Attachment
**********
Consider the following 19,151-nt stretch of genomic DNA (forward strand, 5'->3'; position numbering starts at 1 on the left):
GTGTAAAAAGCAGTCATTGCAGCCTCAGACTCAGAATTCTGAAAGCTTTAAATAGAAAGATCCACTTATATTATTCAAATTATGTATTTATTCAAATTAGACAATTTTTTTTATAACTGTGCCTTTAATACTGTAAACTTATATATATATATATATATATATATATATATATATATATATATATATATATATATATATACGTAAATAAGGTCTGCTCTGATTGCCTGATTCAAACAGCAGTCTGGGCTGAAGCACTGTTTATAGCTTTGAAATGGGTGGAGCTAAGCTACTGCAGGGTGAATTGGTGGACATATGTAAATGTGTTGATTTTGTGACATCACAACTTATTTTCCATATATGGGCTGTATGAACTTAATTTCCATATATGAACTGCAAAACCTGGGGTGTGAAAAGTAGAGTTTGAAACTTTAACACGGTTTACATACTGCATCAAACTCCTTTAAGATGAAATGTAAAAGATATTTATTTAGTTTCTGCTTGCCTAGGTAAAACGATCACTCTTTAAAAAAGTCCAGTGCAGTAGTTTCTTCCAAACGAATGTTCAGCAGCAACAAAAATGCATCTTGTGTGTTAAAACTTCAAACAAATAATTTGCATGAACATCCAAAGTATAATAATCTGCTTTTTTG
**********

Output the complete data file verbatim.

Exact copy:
Consider the following 19,151-nt stretch of genomic DNA (forward strand, 5'->3'; position numbering starts at 1 on the left):
GTGTAAAAAGCAGTCATTGCAGCCTCAGACTCAGAATTCTGAAAGCTTTAAATAGAAAGATCCACTTATATTATTCAAATTATGTATTTATTCAAATTAGACAATTTTTTTTATAACTGTGCCTTTAATACTGTAAACTTATATATATATATATATATATATATATATATATATATATATATATATATATATATATATACGTAAATAAGGTCTGCTCTGATTGCCTGATTCAAACAGCAGTCTGGGCTGAAGCACTGTTTATAGCTTTGAAATGGGTGGAGCTAAGCTACTGCAGGGTGAATTGGTGGACATATGTAAATGTGTTGATTTTGTGACATCACAACTTATTTTCCATATATGGGCTGTATGAACTTAATTTCCATATATGAACTGCAAAACCTGGGGTGTGAAAAGTAGAGTTTGAAACTTTAACACGGTTTACATACTGCATCAAACTCCTTTAAGATGAAATGTAAAAGATATTTATTTAGTTTCTGCTTGCCTAGGTAAAACGATCACTCTTTAAAAAAGTCCAGTGCAGTAGTTTCTTCCAAACGAATGTTCAGCAGCAACAAAAATGCATCTTGTGTGTTAAAACTTCAAACAAATAATTTGCATGAACATCCAAAGTATAATAATCTGCTTTTTTG